Hezbollah leader Sayyed Hassan Nasrallah urged Arab states on Thursday to use all political means possible, including raising oil prices, to end Israeli air strikes on Gaza, suggesting this could be as effective as military attacks on the Jewish state.
The leader of Lebanon's powerful Shi'ite militant group, which fought a war with Israel in 2006, called on countries with ties to the United States and the West to pressure them to help stop the air strikes.
"No one is telling Arab countries today, 'Please go open your borders and begin the operation to liberate Palestine.' What we want is to end the attack on Gaza," Nasrallah said in a televised address to mark the first day of the Shi'ite holiday of Ashoura.
"This is everyone's battle ... We're not asking you for a solution, we're asking for effort."
Violence between Israel's armed forces and Palestinian militants in Gaza has moved towards an all-out war as violence continued for a second day, with 16 Palestinians and three Israelis killed.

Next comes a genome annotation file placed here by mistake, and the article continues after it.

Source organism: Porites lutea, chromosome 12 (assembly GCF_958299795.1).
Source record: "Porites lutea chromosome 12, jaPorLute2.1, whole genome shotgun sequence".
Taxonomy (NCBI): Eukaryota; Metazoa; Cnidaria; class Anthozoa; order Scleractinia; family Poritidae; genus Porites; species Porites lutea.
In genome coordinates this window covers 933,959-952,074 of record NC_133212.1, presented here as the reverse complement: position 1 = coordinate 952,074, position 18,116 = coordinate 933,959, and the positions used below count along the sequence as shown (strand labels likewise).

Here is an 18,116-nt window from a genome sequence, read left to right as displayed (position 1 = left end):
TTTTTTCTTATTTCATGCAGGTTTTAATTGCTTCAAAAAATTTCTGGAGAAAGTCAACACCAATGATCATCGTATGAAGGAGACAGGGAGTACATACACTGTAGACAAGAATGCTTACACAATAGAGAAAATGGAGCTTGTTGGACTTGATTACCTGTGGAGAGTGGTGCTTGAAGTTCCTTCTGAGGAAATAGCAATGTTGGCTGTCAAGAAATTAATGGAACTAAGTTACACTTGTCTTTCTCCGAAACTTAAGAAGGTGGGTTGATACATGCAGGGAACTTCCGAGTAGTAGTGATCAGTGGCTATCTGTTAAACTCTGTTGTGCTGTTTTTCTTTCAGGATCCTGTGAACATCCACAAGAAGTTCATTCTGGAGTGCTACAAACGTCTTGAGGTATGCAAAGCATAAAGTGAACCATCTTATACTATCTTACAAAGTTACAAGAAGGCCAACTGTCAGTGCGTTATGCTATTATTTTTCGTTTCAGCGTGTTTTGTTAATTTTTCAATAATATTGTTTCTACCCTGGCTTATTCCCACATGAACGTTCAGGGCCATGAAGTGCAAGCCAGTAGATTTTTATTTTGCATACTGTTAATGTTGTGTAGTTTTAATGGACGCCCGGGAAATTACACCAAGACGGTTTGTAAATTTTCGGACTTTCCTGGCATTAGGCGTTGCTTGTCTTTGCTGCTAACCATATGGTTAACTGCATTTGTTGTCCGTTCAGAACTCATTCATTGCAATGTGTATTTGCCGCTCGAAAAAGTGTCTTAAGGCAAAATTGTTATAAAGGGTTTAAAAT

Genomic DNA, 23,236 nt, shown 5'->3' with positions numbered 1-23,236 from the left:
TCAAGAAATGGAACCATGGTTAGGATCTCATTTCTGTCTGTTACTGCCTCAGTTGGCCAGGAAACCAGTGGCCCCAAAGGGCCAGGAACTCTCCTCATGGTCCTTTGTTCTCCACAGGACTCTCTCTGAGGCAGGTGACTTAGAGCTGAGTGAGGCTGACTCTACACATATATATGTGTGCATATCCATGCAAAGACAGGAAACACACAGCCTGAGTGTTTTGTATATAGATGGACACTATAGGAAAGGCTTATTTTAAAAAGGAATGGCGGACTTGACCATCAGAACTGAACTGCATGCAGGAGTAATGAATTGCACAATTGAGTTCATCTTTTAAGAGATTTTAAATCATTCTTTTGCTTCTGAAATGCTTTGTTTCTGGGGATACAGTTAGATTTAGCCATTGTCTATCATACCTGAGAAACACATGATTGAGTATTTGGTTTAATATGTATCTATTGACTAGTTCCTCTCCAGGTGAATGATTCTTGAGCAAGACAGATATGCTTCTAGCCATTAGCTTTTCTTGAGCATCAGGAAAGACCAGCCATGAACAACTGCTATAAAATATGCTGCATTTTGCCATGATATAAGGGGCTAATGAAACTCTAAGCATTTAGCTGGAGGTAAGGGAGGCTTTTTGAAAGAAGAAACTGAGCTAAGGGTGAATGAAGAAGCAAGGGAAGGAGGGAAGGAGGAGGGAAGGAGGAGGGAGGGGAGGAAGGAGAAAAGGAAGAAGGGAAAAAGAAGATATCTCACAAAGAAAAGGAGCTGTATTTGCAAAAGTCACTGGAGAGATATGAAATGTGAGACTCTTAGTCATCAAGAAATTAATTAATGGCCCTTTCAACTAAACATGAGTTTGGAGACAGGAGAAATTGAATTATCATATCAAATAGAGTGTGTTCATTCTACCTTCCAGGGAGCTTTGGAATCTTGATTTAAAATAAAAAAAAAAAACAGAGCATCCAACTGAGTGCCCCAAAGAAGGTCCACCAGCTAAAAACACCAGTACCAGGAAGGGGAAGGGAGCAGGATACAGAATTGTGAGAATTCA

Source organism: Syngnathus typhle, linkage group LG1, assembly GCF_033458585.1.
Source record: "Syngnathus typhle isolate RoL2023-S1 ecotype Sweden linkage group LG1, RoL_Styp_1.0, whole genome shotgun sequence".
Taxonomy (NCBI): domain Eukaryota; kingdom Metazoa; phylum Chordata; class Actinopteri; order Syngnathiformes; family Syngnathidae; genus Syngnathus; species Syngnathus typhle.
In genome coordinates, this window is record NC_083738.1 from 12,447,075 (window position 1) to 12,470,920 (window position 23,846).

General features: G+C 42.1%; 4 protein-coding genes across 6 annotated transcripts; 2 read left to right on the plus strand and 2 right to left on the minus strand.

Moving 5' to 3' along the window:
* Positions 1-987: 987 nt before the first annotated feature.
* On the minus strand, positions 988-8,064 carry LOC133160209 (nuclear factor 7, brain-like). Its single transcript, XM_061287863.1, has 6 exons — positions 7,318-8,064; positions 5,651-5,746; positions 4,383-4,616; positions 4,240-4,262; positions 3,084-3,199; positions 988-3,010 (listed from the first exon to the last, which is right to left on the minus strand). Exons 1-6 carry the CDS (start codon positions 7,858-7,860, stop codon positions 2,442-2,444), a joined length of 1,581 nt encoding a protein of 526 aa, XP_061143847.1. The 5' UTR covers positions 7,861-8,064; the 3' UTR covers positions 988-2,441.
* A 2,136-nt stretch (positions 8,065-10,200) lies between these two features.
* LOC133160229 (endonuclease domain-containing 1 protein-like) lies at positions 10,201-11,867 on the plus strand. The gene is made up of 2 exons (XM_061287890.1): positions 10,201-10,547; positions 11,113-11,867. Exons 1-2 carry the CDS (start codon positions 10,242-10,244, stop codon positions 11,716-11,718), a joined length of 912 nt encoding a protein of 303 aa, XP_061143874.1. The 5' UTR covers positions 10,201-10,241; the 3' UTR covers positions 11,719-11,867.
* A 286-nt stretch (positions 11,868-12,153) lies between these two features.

Nasrallah said Arab countries close to Washington and other Western countries must urge them to exert pressure on Israel, the main U.S. ally in the Middle East, and said that the weakened American and European economies could give Arab countries more influence.
"Some say the Arabs don't have the courage to stop oil production," he said. "Decrease your oil exports to it or raise the price a little and you will shake the United States, you will shake Europe. Brothers, if you can't cut off oil, decrease your production or raise the price. Put on some pressure. No one is calling for armies or tanks or planes."
Hezbollah earlier condemned Israel's air strikes on Gaza, calling the attack a "criminal aggression" and said any country not working to stop the bloodshed was a partner in the violence. But it gave no signal that it was prepared to act against the Jewish state.
Many analysts suspect that Hezbollah, a powerful political and guerrilla movement in Lebanon, is loathe to start a conflict with Israel right now. Israel has threatened to bomb the nuclear sites of the group's main patron Iran and its supply routes through neighboring Syria may be at risk of being cut off by a bloody conflict that could topple its ally President Bashar al-Assad.
In 2006, Hezbollah fought Israel in a 34-day war in which 1,2000 people in Lebanon, mostly civilians, and 160 Israelis, mostly soldiers, were killed.
Reporting by Erika Solomon; Editing by Myra MacDonald